The Khashoggi aftermath
The inconvenient truth about Saudi Arabia

Following the massacre of protesting students in Beijing’s Tiananmen Square in 1989, U.S. President George H.W. Bush’s administration limited its sanctions and kept lines of communication open, owing to China's strategic importance. Richard N. Haass asks whether a similar policy toward Saudi Arabia would prove viable?

The 2006 documentary “An Inconvenient Truth” highlights former U.S. Vice President Al Gore’s efforts to alert his fellow Americans to the perils of global warming. What made the truth inconvenient is that avoiding catastrophic climate change would require people to live differently and, in some cases, give up what they love (such as gas-guzzling cars).

For nearly two months, we have all been living with another inconvenient truth – ever since Jamal Khashoggi, a Saudi journalist working for The Washington Post and living in the United States, disappeared after entering Saudi Arabia’s consulate in Istanbul.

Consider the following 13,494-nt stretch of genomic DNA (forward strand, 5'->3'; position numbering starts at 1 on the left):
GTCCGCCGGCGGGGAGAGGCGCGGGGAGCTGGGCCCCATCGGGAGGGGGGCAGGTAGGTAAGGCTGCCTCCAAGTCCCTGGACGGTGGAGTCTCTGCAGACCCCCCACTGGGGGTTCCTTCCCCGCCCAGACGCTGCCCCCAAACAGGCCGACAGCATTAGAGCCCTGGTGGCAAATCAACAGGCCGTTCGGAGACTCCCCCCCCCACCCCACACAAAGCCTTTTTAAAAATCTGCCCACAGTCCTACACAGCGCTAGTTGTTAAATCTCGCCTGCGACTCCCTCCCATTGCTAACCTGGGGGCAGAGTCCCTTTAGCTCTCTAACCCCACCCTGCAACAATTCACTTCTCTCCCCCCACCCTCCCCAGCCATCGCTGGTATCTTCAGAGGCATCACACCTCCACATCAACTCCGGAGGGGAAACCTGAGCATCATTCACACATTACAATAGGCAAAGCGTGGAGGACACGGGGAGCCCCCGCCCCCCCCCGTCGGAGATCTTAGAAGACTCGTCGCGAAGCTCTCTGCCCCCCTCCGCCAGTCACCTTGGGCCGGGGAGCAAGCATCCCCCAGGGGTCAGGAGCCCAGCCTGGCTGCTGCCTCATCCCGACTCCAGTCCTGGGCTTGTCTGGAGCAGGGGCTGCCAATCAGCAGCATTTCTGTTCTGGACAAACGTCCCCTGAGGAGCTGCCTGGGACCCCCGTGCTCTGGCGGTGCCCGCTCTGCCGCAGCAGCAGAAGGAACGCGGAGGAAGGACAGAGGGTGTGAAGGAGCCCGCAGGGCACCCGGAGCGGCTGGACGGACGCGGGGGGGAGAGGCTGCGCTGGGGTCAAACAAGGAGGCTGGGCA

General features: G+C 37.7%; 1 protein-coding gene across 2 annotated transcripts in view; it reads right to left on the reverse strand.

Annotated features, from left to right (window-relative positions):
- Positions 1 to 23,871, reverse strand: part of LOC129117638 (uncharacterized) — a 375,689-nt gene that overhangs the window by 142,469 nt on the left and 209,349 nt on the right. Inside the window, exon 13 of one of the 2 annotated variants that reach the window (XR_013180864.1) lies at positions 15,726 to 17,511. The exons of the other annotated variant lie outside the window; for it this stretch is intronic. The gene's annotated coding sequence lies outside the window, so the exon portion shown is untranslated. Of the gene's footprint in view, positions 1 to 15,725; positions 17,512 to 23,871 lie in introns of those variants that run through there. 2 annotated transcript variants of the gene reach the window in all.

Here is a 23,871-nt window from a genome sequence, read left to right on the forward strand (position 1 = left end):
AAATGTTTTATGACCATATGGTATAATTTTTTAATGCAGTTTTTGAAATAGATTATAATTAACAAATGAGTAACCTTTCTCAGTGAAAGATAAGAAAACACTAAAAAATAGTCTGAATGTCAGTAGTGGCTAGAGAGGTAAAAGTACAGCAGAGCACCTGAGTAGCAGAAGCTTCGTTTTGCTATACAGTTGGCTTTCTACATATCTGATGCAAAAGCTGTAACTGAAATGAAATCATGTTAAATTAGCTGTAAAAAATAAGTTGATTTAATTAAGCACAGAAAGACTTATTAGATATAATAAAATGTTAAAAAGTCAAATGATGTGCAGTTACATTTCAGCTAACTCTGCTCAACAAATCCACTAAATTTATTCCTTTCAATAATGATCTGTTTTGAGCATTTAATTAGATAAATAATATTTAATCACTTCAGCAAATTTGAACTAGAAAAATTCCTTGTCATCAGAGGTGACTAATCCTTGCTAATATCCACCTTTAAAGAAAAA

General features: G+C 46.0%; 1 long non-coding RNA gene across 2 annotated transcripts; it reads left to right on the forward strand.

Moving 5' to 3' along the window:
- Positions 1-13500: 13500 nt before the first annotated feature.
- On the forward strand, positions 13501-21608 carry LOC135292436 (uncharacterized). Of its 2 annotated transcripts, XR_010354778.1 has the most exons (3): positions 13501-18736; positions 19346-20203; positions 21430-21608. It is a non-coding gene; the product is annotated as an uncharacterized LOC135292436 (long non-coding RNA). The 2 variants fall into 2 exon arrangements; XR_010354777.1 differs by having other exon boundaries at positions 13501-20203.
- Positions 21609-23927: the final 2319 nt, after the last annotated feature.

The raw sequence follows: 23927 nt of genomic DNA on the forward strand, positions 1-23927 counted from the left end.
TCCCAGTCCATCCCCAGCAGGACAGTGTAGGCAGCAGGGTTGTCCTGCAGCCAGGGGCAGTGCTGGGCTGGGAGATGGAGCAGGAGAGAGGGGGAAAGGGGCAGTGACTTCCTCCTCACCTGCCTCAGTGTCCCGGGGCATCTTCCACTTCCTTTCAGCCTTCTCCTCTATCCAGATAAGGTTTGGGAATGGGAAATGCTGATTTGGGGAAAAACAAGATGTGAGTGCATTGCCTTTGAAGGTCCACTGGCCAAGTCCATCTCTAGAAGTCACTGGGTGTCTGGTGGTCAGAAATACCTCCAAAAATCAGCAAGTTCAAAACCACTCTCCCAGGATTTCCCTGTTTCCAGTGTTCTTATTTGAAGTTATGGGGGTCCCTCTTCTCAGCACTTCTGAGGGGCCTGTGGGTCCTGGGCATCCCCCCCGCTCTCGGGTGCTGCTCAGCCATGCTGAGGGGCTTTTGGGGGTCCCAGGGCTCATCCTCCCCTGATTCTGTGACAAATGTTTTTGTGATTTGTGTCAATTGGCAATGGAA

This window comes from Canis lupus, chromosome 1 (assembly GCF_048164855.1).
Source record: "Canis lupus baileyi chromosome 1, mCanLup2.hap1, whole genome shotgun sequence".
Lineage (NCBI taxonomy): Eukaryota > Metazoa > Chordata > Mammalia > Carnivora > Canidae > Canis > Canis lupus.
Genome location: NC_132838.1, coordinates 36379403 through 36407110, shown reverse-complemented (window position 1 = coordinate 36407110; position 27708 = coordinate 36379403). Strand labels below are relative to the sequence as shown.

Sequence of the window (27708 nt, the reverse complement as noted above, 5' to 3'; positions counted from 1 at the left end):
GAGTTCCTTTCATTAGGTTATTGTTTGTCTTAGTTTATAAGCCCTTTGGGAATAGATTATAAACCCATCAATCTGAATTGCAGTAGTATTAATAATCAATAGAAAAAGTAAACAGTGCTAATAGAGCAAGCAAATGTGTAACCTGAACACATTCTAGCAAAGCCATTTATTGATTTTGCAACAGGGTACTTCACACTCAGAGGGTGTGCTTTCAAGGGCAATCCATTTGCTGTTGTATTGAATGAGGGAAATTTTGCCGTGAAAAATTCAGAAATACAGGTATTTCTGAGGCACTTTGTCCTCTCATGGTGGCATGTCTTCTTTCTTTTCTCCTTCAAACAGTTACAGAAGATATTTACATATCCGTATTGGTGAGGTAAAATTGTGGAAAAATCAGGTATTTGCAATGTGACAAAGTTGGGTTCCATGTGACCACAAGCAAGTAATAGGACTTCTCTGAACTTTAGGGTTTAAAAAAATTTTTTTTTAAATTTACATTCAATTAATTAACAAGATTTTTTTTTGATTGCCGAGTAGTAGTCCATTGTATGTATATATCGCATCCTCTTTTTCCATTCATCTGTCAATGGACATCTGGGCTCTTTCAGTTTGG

A large part of the truth is undeniable: Khashoggi was murdered by individuals with close ties to the Saudi government and its de facto leader, Crown Prince Mohammed bin Salman (widely known as MbS). Weeks of official Saudi denials and lies only reinforced the conclusion – now also the reported judgment of the CIA – that the murder was premeditated and approved at the top. MbS’s direct role may not be 100% proven, but most observers familiar with Saudi Arabia harbour little doubt. This is not a system that tolerates much freelancing.

Of central strategic importance

What makes the truth inconvenient is Saudi Arabia’s strategic importance. The Kingdom still accounts for over 10% of global oil output. Its sovereign wealth fund sits on an estimated $500 billion. Saudi Arabia is the most influential Sunni Arab country, occupying a special role within the Muslim world, owing to its role as the custodian of Islam’s holiest sites. It is central to any policy of confronting Iran.

Moreover, MbS, for all his faults, is something of a reformer, understanding that his country must open up and diversify if it is to thrive and the royal family is to survive. He is also popular at home, especially with younger Saudis, who constitute the bulk of the population.

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